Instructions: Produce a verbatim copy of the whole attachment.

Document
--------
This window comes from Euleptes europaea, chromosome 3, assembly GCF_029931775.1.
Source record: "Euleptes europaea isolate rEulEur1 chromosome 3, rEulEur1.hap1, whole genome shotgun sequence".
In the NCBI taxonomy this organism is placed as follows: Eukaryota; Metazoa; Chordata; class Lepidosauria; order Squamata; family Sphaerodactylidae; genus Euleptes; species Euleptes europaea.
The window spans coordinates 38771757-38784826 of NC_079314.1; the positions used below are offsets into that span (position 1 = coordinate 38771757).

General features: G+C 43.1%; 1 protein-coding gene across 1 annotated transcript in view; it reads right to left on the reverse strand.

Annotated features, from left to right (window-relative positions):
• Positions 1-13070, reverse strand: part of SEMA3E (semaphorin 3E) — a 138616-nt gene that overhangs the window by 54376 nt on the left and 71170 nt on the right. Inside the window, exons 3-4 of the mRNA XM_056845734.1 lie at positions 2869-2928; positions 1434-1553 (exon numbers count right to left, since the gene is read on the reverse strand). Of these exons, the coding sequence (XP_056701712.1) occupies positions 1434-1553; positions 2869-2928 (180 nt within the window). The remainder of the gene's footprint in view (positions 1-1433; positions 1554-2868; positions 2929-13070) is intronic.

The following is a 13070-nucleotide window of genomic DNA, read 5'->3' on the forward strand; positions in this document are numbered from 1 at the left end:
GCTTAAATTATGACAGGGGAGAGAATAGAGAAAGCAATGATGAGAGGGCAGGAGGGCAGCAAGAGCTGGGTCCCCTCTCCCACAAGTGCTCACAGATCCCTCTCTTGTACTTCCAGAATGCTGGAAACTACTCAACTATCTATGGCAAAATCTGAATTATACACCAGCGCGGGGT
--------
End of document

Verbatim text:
This window comes from Euleptes europaea, chromosome 3, assembly GCF_029931775.1.
Source record: "Euleptes europaea isolate rEulEur1 chromosome 3, rEulEur1.hap1, whole genome shotgun sequence".
In the NCBI taxonomy this organism is placed as follows: Eukaryota; Metazoa; Chordata; class Lepidosauria; order Squamata; family Sphaerodactylidae; genus Euleptes; species Euleptes europaea.
The window spans coordinates 38771757-38784826 of NC_079314.1; the positions used below are offsets into that span (position 1 = coordinate 38771757).

General features: G+C 43.1%; 1 protein-coding gene across 1 annotated transcript in view; it reads right to left on the reverse strand.

Annotated features, from left to right (window-relative positions):
• Positions 1-13070, reverse strand: part of SEMA3E (semaphorin 3E) — a 138616-nt gene that overhangs the window by 54376 nt on the left and 71170 nt on the right. Inside the window, exons 3-4 of the mRNA XM_056845734.1 lie at positions 2869-2928; positions 1434-1553 (exon numbers count right to left, since the gene is read on the reverse strand). Of these exons, the coding sequence (XP_056701712.1) occupies positions 1434-1553; positions 2869-2928 (180 nt within the window). The remainder of the gene's footprint in view (positions 1-1433; positions 1554-2868; positions 2929-13070) is intronic.

The following is a 13070-nucleotide window of genomic DNA, read 5'->3' on the forward strand; positions in this document are numbered from 1 at the left end:
GCTTAAATTATGACAGGGGAGAGAATAGAGAAAGCAATGATGAGAGGGCAGGAGGGCAGCAAGAGCTGGGTCCCCTCTCCCACAAGTGCTCACAGATCCCTCTCTTGTACTTCCAGAATGCTGGAAACTACTCAACTATCTATGGCAAAATCTGAATTATACACCAGCGCGGGGT